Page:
LORD ST. DAVIDS AND THE BUDGET. I' I SPEECH IN THE HOUSE OF LORDS. Speaking on the Budget debate in the House of Lords last week, Lord St. Davids, in the course of a long and interesting speech, remarked that Lord Rosebery had been very unkind to their Lordships' House, for which he had suggested reforming, which sounded like spring cleaning. (Laughter.) What reason had the noble Lord given for his hostility to the Budget? He had had said it was crude and vindictive. He (Lord St. Davids) reminded the House that the Bill had been under discussion in the House of Commons for six months-a longer period than any other Bill that he could recollect-and he was for a great many years a member of the House of Commons. What evidence had the noble Earl given to illustrate its crudeness? He had said that the Chancellor of the Exchequer himself on the report stage brought in about 250 amendments. The noble Earl had never sat in the House of Commons, otherwise he would have known what that meant. When a bill was in Committee all sorts of people moved amendments. In many cases the Government accepted those amendments in principle though they were not well draped, and the Minister in charge during Committee proceedings undertook to incorporate them in his amendments and to bring them up on the report stage. A great many of the amendments which the noble Earl had complained of as crude were introduced to meet the views of the Opposition. He (Lord St. Davids) admitted that there were people in this country who were afraid of the Budget. But what had the noble Earl, who had held the highest office in the country, done to encourage confidence and credit ? He had told them that millions were going abroad. Poor deluded people in the country did not know that the noble Earl was jesting and amusing himself. What was play to the noble Earl was death to other people. (Ministerial cheers.) He wanted to say a few words on the subject of capital going abroad, be- cause that was a subject with which he (Lord St. Davids) had some practical acquaintance. The noble Earl had talked of unemployment. Why could he not give them some statistics ? Last September the amount of unemployment was reported by the Trades Unions to amount to 7-4. They all kuew that unemployment was always apt to increase in this country, but in October it had dropped from 7'4 to 7-1. If they compared the October before the Budget to the October in this year after the Budget they found that it was only 7.1 in the middle of October after the Budget, whereas in October last year before the Budget it was 9*5. He hoped that would be a little check to some noble lords who had no per- sonal experience of the facts. Lord St. Davids went on to deal with the speech of Lord Revel- stoke on capital leaving the country. The noble Lord (Lord Revelstoke) was a great specialist on foreign bonds, but did he know more than any- body else about investments ? The noble Lord in speaking of capital going abroad had carefully and properly distinguished between capital driven abroad and capital drawn abroad. It was quite possible that capital might in some cases have been driven abroad. That was quite possible when they heard, as they had just heard from the noble Earl, nonsense about bonds being shifted abroad at ballast. Let the Budget go through and they would find that the capital would be shifted back again as ballast. People talked as if it were a national disaster for capital to go abroad. In the journal of the Statistical Society a month or two ago there appeared the report of an inte- resting paper and the discussion on it, and these experts were all agreed on this, that every period of great export of capital had been followed by a period of good trade. It was shown that in the seven years from 1894 to 1900 British capital in- vested abroad was four hundred millions. That was followed by a period of good trade. Then in the following seven years, the period including the South African War, in which there was a great deal of national extravagance, the total capital invested abroad by this country was only one hundred millions. In the four and a half years since 1904 capital had been saved up again, and in that period we actually invested abroad four hundred millions, a great deal of which went abroad while a Conservative Government was in office. Had the loss of that capital injured this country in any way ? Was it to be a thing deplored or rejoiced ? What did it matter that capital was driven or drawn abroad so long as we had ample for our requirements in this country? Would any of the great financial experts in the House say that there was ever any scarcity of capital in this country for any sound and decently remunera- tive investment ? His own experience was quite the reverse. If he knew of any such investment with security, and able to yield a decent rate of interest, he was prepared to try in the City to find the money, and, incidentally, to make something on the transaction himself, and he did not know of any City financier who would be unable or un- willing to do the same. People outside talked sometimes as if it was lack of capital which pre- vented continual investment in this country. They forgot the difference between new and old countries. The fact was we bad got here practi- cally all the great things for which capital could be used with advantage—railways, tramways, electric light, gas-works, great industrial works- all these we had got to-day. The only outlets for fresh capital in this country to-day were the requirements following large increases of popula- tion, and when some new want was invented. In a recent speech Mr George Wyndham had in- cluded some figures which he oalled "statistics," though nobody was able to find where he got them from. He stated that in the last six months only 16 millions were invested in Great Britain and only two millions in industrial concerns. They might well be shy of accepting statistics of Mr George Wyndham. In their Lordships' House they had been bothered for weeks past with the Irish Land Bill. That was due to Mr George Wyndham not being able to do a sum. Every figure in his Act was wrong. His latest figures were absolutely absurd. It was impossible to say what had been subscribed for industrial concerns. When the increase of population was spread, as it was spread in this country, over wide fields, the capital required was likewise spread over a large field, too. It was absolutely impossible for any- body to take the last of the public issues that came out in newspapers week by week and arrive at any true conclusion. The other outlet for new capital was in financing new inventions. The ac- ceptance of motor investments proved that there was no lack of capital to meet the requirement. On the contrary, to the misfortune of many in- vestors, capital was sometimes too easily raised. To sum up the matter in a nutshell, British in- vestors through their agents might search the world over for sound investments, but they would fail to find anything better than they could secure in their own country. The money which went abroad went practically in two directions. It went into great industrial concerns or it went to meet Government or municipal loans. It would be intensely interesting to hear from Lord Roths- child whether money lent to foreign Governments and foreigh municipalities did or did not help British trade. He thought it would be shown that trade usually followed these loans. Pro- ceeding to confute the argument that capital was leaving the country to the detriment of the country, his Lordship said that the sum of JE12,000,000 on railways had been taken, and it amounted to this Thirty-three per cent. of it went abroad in the shape of material, rails, rolling stock, engines, every shilling's worth of which was the produce of British labour, and 4 per cent. of it went in foreign materials. He had not been able to check that, but if he had been able to do so he would probably have found that those goods were brought from abroad because at the time the English works were so full of work that a waggon or an engine could not have been bought under 18 months. Lord Lansdowne had said the other dav that he was in favour of a tariff on foreign articles. Cheapness was not everything. The noble Lord said a 5 per cent. or a 10 per cent. in- crease on goods was not much. What had hap- pened in the case he (the speaker) had mentioned ? What had sent out this immense amount of money in materials, and if we had had a tariff we should have had to buy a good deal of material abroad, and the Government of the country in which we worked would have been down upon us. The rest of the money directly and indirectly had gone abroad in cash. Would that do no good to the country ? The investors did not do badly. The foreign railways in South America, as a whole, bad been a good field for British invest- ments, but there were other advantages. They employed a staff of people here in the offices who were very fairly paid. Then in those countries nearly all the heads of departments on the rail- ways were Englishmen who were paid high salaries — in some cases as high as Cabinet Ministers. They were men who were always remitting money home, and wherever they lived they were practically unofficial agents for the re- commendation of British goods abroad. Then all these concerns abroad wanted renewing. Cer- tainly railways every year must buy materials, and where did they come for them ? They came to this country and they employed labour here. (Cheers.) That money which we were sending abroad, which the noble Lord treated as disas- trous," was what kept our miners busy in South Wales, the steel workers, the waggon builders- they were all kept employed mainly, if not entirely, by the capital sent abroad and therefore he thought that the Prime Minister was justified in saying that the sending of money abroad was not to be deplored. The Marquis of Salisbury, Lord St. Davids continued, had said the rejection of the Finance Bill was really a democratic pro- ceeding. It would be interesting, supposing there should be a Government majority returned at the next election, to hear the noble Marquis speaking on the result of that appeal by which he would abide. It was the considered opinion of the people by which the noble Marquis would abide. What was their considered opinion ? If the deci- sion was in favour of the House of Lords, it would be their considered opinion," and if it was not in favour of the House of Lords then it would not be a considered opinion," and the matter must be put back for another year.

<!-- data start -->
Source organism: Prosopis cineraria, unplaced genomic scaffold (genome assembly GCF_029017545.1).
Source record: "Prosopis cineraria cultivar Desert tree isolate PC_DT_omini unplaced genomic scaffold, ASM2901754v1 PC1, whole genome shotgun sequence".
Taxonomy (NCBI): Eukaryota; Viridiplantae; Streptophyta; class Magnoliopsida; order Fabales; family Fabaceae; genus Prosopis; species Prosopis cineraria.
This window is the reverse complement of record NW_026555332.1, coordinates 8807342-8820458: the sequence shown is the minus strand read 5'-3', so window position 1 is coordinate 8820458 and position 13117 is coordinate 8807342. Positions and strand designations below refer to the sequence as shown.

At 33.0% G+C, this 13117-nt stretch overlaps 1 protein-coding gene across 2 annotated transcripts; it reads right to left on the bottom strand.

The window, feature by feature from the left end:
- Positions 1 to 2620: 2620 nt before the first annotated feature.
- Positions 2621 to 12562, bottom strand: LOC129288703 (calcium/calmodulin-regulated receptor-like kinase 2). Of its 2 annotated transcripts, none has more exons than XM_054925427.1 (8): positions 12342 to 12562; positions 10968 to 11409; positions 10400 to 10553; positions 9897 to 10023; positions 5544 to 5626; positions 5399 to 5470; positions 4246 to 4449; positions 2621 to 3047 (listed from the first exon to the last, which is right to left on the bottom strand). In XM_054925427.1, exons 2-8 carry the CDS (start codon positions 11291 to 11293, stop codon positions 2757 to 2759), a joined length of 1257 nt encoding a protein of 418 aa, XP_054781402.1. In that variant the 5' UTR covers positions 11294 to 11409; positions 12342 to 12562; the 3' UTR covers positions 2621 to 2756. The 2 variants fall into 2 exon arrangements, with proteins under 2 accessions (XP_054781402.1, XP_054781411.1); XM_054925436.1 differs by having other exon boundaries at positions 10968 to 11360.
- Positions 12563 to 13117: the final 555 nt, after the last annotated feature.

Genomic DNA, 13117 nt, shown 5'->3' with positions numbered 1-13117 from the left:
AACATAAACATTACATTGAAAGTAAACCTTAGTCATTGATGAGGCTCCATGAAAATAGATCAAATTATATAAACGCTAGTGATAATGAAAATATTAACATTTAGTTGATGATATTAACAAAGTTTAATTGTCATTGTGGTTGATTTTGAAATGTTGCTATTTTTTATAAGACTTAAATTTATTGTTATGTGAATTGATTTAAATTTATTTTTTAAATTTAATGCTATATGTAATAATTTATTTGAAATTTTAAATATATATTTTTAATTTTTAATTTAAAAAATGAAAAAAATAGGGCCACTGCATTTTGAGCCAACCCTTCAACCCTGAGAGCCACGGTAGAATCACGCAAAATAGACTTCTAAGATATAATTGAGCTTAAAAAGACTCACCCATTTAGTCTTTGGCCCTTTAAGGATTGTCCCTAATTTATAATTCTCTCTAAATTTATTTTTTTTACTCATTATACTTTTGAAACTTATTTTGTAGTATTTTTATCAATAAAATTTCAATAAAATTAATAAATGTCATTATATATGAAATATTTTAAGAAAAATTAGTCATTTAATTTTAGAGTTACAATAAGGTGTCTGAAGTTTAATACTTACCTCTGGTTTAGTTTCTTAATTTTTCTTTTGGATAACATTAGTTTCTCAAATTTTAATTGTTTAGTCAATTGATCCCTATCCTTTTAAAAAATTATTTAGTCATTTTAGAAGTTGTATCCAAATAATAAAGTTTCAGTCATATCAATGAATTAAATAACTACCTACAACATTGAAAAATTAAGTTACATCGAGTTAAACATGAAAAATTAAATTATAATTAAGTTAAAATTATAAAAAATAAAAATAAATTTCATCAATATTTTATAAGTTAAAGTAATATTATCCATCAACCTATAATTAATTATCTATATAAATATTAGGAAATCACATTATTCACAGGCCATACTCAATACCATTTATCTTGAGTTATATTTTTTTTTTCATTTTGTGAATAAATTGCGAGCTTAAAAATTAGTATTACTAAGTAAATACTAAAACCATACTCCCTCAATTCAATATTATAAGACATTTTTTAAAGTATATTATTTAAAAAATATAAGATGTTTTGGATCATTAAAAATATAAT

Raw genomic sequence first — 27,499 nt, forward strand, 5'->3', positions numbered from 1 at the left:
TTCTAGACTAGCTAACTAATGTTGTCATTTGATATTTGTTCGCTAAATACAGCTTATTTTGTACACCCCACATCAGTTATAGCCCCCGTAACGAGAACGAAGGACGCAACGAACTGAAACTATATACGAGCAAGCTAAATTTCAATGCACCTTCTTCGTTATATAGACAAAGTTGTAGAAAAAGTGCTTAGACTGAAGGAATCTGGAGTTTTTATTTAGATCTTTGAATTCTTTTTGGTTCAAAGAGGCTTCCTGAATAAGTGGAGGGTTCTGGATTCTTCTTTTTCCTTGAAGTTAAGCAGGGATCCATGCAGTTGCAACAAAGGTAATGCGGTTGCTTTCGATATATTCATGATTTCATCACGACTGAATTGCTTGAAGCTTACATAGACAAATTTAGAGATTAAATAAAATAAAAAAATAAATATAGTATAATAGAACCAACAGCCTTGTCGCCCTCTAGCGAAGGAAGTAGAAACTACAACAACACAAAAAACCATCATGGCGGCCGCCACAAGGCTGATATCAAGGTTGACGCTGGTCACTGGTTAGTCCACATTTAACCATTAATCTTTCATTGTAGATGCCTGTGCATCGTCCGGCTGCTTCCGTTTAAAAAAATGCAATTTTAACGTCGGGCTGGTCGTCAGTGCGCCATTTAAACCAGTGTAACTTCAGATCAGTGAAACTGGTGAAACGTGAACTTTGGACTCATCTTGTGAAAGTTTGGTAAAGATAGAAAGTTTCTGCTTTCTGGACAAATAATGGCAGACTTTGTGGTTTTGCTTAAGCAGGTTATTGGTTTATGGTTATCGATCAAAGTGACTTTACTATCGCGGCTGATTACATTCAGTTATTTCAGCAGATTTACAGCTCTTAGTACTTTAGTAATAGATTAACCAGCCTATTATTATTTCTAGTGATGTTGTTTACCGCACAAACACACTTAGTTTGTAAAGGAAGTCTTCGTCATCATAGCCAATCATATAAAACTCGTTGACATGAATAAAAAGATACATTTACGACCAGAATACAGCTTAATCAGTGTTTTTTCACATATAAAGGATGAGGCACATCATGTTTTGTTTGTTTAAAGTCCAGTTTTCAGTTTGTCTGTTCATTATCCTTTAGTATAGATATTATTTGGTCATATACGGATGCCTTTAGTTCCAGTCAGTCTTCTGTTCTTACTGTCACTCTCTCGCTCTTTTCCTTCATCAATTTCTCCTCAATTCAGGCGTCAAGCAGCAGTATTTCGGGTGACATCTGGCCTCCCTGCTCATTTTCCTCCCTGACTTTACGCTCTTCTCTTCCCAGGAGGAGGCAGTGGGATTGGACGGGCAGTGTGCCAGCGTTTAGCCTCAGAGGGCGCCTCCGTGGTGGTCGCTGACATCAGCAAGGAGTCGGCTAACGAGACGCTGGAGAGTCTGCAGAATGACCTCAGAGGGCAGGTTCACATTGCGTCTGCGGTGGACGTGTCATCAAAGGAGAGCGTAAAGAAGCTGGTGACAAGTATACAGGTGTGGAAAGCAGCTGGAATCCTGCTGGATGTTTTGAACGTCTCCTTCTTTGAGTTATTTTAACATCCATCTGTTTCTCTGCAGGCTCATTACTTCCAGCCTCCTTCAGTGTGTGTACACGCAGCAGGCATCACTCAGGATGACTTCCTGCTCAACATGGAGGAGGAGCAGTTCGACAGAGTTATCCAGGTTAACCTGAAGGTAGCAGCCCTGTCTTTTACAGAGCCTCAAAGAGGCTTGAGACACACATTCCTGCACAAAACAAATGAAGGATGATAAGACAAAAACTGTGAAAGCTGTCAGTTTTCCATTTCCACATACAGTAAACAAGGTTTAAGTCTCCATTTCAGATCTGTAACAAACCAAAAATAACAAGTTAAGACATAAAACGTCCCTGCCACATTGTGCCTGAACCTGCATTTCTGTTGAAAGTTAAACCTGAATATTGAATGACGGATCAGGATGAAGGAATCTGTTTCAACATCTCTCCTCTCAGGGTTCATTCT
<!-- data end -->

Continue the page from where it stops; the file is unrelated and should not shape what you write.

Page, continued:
H.M.S. "BLANCHE." LAUNCH AT PEMBROKE-DOCK. SUCCESSFUL FUNCTION. The unarmoured cruiser Blanche was success- fully launched irom Pembroke Dock-yard by Lady Philipps, wife of Sir Owen Philipps, K.C.M.G., the popular M.P. for the Pembroke and Haver- fordwest Boroughs, on Thursday afternoon, in the presence of between four and five thousand people. The ceremony took place in a covered enclosure, which had been erected across the bows at the ground level, for the accommodation of the principal visitors, and which was gaily draped with flags. Other ticket-holding visitors were ac- commodated in booths at the sides, and the general public thronged the adjacent roadways. Amongst those invited, and the majority of whom were present, in addition to Lady Philipps, were Sir Owen Philipps, Colonel Ivor Philipps, M.P., and Mrs Philipps, Sir George Armstrong and Lady Armstrong, Sir Charles Philipps, Bart., and Lady Philipps (Picton Castle), Sir Owen Scourfield, Bart., and Lady Scourfield (Williamston), Baron de Rutzen, Lord and Lady Kensington, the Dowa- ger Lady Kensington, Mr H. Seymour Allen (Cresselly), Mr and Mrs W. de Winton (Orielton), Colonel H. H. Goodeve and Mrs Goodeve (Ivy Tower), Colonel W. B. Mirehouse, Mrs and Miss Mirehouse (Angle), Captain-Superintendent God- frey Mundy and Mrs Mundy, Mr Sackville Owen, the Misses Mathias, Commander Henderson, R.N., and Mrs Henderson, Lieut.-Colonel and Mrs Lloyd Philipps, Lieut.-Colonel Schofield (commanding 1st battalion Welsh Regiment) and Mrs Schofield, Lieut.-Colonel Baddeley, Canon Kelly (lloman Catholic parish priest at Pembroke-Dock), the Rev. D. L. Prosser (vicar of Pembroke-Dock), Captain Nicholson and Lieut. Vaughan (Welsh Regiment), Councillor Rees Phillips (Mayor of Pembroke) aad Mrs Phillips, Mr N. A. Hay (Naval store officer) and Mrs Hay, Mr H. A. Cardwell (cashier and captain-superintendent's secretary) and Mrs Cardwell, Fleet-Surgeon John Andrews and Mrs Andrews, Mr J. B. Scannell (assistant expense accounts office), and numerous other local ladies and gentlemen. The public were admitted to the Dock-yard at 2.30 p.m., and speedily thronged the vicinity of the slipway from which the launch took place. Miss Stella Mundy, daughter of the Captain- superintendent, presented Lady Philipps with a choice bouquet of flowers, and shortly afterwards the religious service appointed for launches was commenced. This was conducted by the Rev. R. D. Lewis, M.A., dock-yard chaplain, the choral part being sweetly rendered by the dock-yard chapel choir, led by Mr T. G. Hancock.